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Welcome to
Benicia Capitol State Historic Park

Benicia Capitol State Historic Park

 


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Location - Directions
Take East 2nd Street Exit off of Highway 780. Go left on East 2nd Street, right on Military East, and left on First Street.  The historic park is located at 115 West G Street in Benicia, not far from Vallejo.

Latitude / Longitude: 38.0494 / -122.1575

Benicia Capitol State Historic Park is a state park in Benicia, California.  The park is dedicated to California’s third capital building, where the California State Legislature convened from February 3, 1853 to February 24, 1854.  It is the only pre-Sacramento capitol that survives.  The park includes the Fischer-Hanlon House, an early Benicia building that was moved to the property and converted into a home in 1858, after the legislature departed.  Benicia Capitol State Historic Park just off the city's main street also includes a carriage house, workers' quarters and sculptured gardens.

History

Following large complaints by state legislators of inadequate furniture and sleeping quarters in Vallejo in early 1853, the Legislature, with the consent of Governor John Bigler, relocated the state capital to nearby Benicia that same year.  The Legislature would convene in the Benicia City Hall for a little more than a year, when again complaints over poor weather conditions, inadequate and uncomfortable sleeping quarters, and "the insecure condition of the public archives" arose in January 1854.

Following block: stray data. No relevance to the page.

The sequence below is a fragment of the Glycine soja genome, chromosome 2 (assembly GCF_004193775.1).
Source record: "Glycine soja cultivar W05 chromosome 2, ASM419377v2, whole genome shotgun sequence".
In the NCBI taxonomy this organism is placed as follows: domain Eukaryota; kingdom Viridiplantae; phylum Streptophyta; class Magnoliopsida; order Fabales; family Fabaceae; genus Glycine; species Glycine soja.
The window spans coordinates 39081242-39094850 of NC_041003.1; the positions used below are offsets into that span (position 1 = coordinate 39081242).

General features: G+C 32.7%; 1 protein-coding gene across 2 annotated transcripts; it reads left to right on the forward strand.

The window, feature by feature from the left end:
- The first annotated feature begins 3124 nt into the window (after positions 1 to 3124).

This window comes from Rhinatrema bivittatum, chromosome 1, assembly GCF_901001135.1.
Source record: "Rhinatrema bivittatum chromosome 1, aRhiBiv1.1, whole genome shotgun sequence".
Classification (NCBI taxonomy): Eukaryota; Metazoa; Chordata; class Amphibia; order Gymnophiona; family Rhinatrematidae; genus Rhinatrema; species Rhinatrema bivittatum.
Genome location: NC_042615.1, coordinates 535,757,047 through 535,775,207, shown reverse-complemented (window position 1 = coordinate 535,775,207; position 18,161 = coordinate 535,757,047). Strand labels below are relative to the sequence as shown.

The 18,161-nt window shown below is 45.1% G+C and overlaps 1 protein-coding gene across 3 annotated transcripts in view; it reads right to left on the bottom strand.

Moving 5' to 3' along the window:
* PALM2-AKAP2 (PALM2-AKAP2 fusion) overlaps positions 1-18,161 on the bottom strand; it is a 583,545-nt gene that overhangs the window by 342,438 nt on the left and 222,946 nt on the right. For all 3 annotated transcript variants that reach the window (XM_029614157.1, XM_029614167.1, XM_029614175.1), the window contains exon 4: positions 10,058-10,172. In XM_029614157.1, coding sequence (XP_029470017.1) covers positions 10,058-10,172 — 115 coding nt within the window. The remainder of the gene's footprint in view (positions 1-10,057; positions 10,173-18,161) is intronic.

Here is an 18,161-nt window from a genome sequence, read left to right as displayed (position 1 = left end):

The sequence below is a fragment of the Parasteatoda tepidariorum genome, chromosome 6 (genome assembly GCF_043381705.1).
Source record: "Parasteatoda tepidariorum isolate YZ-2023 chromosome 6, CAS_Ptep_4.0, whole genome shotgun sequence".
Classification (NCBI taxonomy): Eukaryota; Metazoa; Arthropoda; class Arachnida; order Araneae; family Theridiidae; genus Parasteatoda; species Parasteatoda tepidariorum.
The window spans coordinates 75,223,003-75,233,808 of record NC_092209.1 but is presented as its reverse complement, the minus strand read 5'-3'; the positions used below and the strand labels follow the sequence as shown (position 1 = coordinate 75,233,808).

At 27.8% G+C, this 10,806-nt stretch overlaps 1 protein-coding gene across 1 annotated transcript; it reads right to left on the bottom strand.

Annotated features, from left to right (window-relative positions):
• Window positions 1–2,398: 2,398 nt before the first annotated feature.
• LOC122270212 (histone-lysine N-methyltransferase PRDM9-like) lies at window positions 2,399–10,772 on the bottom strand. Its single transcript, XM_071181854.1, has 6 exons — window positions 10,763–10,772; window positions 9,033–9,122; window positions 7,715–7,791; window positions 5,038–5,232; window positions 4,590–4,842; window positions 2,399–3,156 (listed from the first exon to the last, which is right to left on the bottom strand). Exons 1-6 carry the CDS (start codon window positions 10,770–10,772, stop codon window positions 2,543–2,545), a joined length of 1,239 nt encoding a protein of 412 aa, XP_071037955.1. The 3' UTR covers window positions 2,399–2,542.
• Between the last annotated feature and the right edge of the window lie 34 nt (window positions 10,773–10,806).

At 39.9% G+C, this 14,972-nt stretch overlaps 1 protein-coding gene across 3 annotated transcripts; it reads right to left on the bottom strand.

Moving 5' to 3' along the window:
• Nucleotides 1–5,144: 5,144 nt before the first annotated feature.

After a proposal by Sacramento to use the Sacramento County Courthouse free of charge as a capital building, the Assembly and Senate passed an enabling act, voiding all previous legislation, to move the state capital to its new location upriver in Sacramento.  On February 25, 1854, Governor Bigler signed the act into law, moving the capital to its current location.

The Legislature and governor climbed aboard the steamship Wilson G. Hunt to take up its new quarters. "So much opposed to the removal were the good people of Benicia," the Sacramento Union reported, "that the owners of the wharves, it is stated, refused to permit the steamer ... to land to take on the legislative furniture, unless she would pay $500."  This request was refused and the furniture was shipped from a different wharf.

The Greek Revival-Palladian building was listed as a California State Historic Landmark on January 11, 1935.  The National Register of Historic Places placed the Benicia capitol on the federal list on February 12, 1971.

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